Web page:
Monday, 10 June 2013

Red Tape or Opportunity?

Regulation of the Recruitment Industry – Red Tape or Opportunity?
By Fiona Coombe of Foresight Law
The recruitment industry is a relatively young industry which has achieved immense growth in the 40 years since it was first regulated – the Employment Agencies Act was passed on the 18th July 1973. It saw its biggest period of growth after licensing was removed in 1995, expanding from an industry turnover estimated to be around £3bn in 1993 to a turnover of £23bn in 2003 (REC Annual Survey).
How much this expansion had to do with regulation or de-regulation is not clear. Of course this period also coincided with the expansion of private enterprise and the reduction in power of the unions coupled with steady economic rises after a period of recession.
From my viewpoint law and regulation has had a lot to do with the shape of the industry in recent years. When I started working with recruiters in 1998 the only legislation one had to contend with were the 1976 Conduct of Employment Agencies and Employment Businesses Regulations and tax law requiring most temps to be on PAYE. What followed in the years of the Labour Government was an onslaught of legislation, much led by the Social Charter reforms from Brussels but also home-grown tax laws racing to keep pace with innovations in the staffing sector.
Back in 1998 the ‘recruitment industry’ involved employment agencies and employment businesses. Now it encompasses temp and perm agencies, recruitment process outsourcing providers, master and neutral vendors and a supporting network of freelance and contracting, payroll and funding service providers.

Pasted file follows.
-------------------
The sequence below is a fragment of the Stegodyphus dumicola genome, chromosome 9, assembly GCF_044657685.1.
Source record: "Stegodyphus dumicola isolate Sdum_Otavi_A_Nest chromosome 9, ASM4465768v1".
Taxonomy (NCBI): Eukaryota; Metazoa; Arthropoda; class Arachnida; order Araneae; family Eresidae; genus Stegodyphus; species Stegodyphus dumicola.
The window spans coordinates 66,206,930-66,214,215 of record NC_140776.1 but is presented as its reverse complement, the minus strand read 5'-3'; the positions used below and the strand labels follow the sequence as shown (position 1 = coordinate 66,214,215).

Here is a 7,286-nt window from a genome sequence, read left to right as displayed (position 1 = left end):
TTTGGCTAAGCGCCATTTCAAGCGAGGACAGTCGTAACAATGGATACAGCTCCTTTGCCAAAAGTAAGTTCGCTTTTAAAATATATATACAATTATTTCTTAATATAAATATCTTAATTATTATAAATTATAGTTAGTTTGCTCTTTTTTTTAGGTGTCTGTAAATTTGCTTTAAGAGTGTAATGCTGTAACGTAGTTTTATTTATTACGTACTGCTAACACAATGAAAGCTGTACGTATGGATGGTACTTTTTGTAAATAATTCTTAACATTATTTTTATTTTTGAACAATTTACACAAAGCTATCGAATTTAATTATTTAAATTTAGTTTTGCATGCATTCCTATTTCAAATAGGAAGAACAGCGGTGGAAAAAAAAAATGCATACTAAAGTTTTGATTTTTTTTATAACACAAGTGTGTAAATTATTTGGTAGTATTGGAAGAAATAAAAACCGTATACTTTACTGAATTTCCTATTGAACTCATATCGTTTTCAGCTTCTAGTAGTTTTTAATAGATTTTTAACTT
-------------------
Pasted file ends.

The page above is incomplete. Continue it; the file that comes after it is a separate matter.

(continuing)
We are currently awaiting the Government’s Response to the responses to the consultation earlier this year on the future regulation of the industry in early July. The industry has an opportunity to influence Government in a way that it couldn’t when the Conduct Regulations were last overhauled in 2003 due to an entrenched ideological attitude to the private recruitment industry which has long disappeared.
I will be urging recruiters at the Recruitment International Audit and Compliance event on the 2nd July in Manchester to debate what we want from Government and not to sit back and wait for what they have in store for us.
It is an opportunity to consider
·         How much regulation does the industry need?
·         Should it come from Government or are recruiters mature enough to do it for themselves?
·         What is the ‘industry’ that future regulation should cover?
Sign up to be part of the debate: [Insert RI event link]
Foresight Law provides legal advice on recruitment and employment issues and provides bespoke compliance training for recruitment businesses.

If you would like to seek advice on any of the matters raised by this newsletter or any other issue faced by your business, or you would like to arrange for some training on these and other compliance matters please call or email Fiona at Foresight Law.

1 comment:

  1. Yes I am totally agree with law and regulation has had a lot to do with the shape of the industry in recent years.

    Regulation is must in every field and what I believe is company with regulation will be surely reach on heights.